Many native English speakers are often confused as to the proper usage of the indefinite articles, “a” and “an.” As a general rule, you use either indefinite article before referring to a member of a class or group, but how do you know which one to use?

The common rule with respect to the “a” vs “an” confusion is that you use “a” before a word that begins with a consonant while you use “an” before a word that starts with a vowel. Unfortunately, this rule has exceptions. For example, for the word “hour,” which is proper, “a hour” or “an hour?” Most native English speakers know the second option is correct. Another exception is using the indefinite article “a” in front of a word such as “unicorn.” The rule says use “an,” but this is incorrect. So, what should be the principle of using them correctly? This article goes into detail as to proper usage of “a” or “an” and will hopefully alleviate some confusion.

A vs An: What's the Difference?

The English language has two indefinite articles: “a” and “an.” The actual rule of understanding the “a” vs “an” confusion is that it is based on the sound of the first letter of the following word, not whether the first letter of the following word is an actual vowel or not. Therefore, the indefinite article “a” precedes words that begin with a consonant sound, while “an” precedes words that begin with a vowel sound.

Applying this refined rule to the above exceptions: “unicorn” and “hour,” it makes sense. The word “unicorn” starts with a non-vowel sound and therefore, the indefinite article “a” precedes it. The word “hour” begins with a consonant, but its pronunciation begins with a vowel. As a result, “an” is the proper indefinite article to use before the word “hour.”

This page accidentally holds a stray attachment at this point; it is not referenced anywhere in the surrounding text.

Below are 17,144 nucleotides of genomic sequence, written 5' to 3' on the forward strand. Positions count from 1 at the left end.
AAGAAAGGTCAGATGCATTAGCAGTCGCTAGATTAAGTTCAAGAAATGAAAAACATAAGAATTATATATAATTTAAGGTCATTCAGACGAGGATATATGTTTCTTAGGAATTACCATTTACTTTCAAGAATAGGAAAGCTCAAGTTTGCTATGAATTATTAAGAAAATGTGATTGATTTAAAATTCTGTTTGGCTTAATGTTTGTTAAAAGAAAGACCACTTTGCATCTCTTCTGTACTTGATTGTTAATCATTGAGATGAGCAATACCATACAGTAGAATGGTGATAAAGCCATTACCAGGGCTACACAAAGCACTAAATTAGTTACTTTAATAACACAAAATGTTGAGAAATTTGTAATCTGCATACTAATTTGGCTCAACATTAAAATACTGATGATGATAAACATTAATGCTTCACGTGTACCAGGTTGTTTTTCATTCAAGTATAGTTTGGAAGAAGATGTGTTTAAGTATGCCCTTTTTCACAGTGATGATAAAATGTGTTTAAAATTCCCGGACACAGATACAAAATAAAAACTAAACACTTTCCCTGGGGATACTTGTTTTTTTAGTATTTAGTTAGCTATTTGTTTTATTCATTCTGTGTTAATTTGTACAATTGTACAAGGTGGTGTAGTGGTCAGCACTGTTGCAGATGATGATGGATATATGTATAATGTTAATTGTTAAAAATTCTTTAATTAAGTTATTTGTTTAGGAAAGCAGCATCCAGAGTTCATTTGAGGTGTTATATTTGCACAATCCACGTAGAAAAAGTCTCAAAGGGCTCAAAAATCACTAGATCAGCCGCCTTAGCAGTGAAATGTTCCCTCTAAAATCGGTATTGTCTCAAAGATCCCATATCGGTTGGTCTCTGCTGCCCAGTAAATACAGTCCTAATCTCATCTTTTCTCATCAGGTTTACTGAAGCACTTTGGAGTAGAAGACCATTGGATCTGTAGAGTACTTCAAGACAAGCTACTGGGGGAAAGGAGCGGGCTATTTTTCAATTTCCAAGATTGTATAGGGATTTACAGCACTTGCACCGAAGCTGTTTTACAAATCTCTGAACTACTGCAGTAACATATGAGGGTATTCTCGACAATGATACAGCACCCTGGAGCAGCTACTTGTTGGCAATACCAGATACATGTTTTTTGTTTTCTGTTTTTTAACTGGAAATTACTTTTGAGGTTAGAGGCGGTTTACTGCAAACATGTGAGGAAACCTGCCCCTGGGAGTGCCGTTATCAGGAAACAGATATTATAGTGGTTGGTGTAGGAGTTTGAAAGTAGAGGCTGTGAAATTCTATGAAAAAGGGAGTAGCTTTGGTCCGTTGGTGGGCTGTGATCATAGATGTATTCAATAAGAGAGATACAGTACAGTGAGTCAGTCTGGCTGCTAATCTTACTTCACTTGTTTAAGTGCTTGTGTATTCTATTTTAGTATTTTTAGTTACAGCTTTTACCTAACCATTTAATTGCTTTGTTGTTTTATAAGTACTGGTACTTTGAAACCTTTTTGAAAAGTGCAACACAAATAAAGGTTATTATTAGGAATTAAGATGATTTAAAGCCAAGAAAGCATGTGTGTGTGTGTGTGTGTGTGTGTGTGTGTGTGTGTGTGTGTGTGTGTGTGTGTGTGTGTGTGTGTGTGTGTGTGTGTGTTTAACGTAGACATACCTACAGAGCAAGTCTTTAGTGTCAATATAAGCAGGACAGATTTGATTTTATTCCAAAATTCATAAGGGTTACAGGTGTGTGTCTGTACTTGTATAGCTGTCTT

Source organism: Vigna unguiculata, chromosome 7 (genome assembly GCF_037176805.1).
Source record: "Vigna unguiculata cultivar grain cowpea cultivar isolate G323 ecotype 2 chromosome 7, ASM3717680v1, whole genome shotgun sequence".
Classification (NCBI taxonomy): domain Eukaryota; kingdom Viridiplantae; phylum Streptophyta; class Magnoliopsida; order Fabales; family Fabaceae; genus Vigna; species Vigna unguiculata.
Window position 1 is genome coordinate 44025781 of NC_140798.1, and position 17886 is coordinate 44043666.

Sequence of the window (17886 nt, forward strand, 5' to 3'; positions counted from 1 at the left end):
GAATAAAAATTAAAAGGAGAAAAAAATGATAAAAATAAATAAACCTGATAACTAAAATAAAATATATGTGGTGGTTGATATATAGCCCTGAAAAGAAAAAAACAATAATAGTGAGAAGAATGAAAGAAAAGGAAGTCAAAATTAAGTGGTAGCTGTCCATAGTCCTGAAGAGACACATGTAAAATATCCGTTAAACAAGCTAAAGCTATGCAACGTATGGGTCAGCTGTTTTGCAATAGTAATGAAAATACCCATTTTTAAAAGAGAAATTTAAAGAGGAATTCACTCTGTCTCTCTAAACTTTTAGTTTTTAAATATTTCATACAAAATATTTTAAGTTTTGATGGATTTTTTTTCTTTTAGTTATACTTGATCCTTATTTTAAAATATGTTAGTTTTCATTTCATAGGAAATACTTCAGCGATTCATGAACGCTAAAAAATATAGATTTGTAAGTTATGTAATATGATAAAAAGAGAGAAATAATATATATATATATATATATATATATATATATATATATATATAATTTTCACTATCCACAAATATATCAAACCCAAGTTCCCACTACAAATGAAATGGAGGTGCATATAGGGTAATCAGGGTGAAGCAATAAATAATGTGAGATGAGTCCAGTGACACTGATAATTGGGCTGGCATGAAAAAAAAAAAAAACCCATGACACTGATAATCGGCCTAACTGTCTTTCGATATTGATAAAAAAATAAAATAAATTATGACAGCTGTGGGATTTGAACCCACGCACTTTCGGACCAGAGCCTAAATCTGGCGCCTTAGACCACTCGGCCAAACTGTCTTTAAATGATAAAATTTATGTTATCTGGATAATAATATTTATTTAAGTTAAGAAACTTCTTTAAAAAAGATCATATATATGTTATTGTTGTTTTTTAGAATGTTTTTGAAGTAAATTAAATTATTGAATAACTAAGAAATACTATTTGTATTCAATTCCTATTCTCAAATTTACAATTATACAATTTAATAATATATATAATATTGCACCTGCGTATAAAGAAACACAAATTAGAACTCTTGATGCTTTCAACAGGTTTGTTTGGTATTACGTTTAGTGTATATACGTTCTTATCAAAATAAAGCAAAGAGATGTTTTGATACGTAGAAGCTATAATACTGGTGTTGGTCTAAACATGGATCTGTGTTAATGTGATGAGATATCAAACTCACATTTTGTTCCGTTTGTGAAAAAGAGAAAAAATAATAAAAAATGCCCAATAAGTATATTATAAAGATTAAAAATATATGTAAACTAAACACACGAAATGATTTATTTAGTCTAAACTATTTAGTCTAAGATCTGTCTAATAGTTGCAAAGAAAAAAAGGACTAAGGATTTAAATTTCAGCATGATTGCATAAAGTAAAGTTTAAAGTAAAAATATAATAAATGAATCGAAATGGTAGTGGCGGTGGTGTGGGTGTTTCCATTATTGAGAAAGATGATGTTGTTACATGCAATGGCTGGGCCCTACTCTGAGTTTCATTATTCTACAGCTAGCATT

A vs An: Special Notes

The “a” vs “an” rule applies to acronyms, not just complete words. If the first letter of an acronym is pronounced with a vowel sound, then it is preceded by “an.” Consonants with vowel sounds can include: f, h, l, m, n, r, s, and x. Below are three examples:

  • She bought an SUV

  • He attended an FBI job interview

  • He is an NBA official.

Likewise, if the first letter of an acronym begins with a consonant sound, then the indefinite article “a” should be used. Below are three examples of this:

  • He is armed with a DMR.

  • She designed a VR helmet for video gamers.

  • He saw a UFO fly over his house.

A vs An: Examples

Now that we have gone over the actual rules to “a” vs “an” usage, we will provide many examples to confirm your understanding of knowing when to use each term. After reviewing these 10 examples, hopefully the indefinite article usage will no longer be confusing for you.



A globetrotter

An apple

A one-hit-wonder

An NSA operative

A baseball

An egg

A university

An X-ray

A dollar

An article

A remote

An industry

A conversation

An umbrella

A vase

An inkwell

A song

An umpire

A musician

An hourglass


Please Log In or add your name and email to post the comment.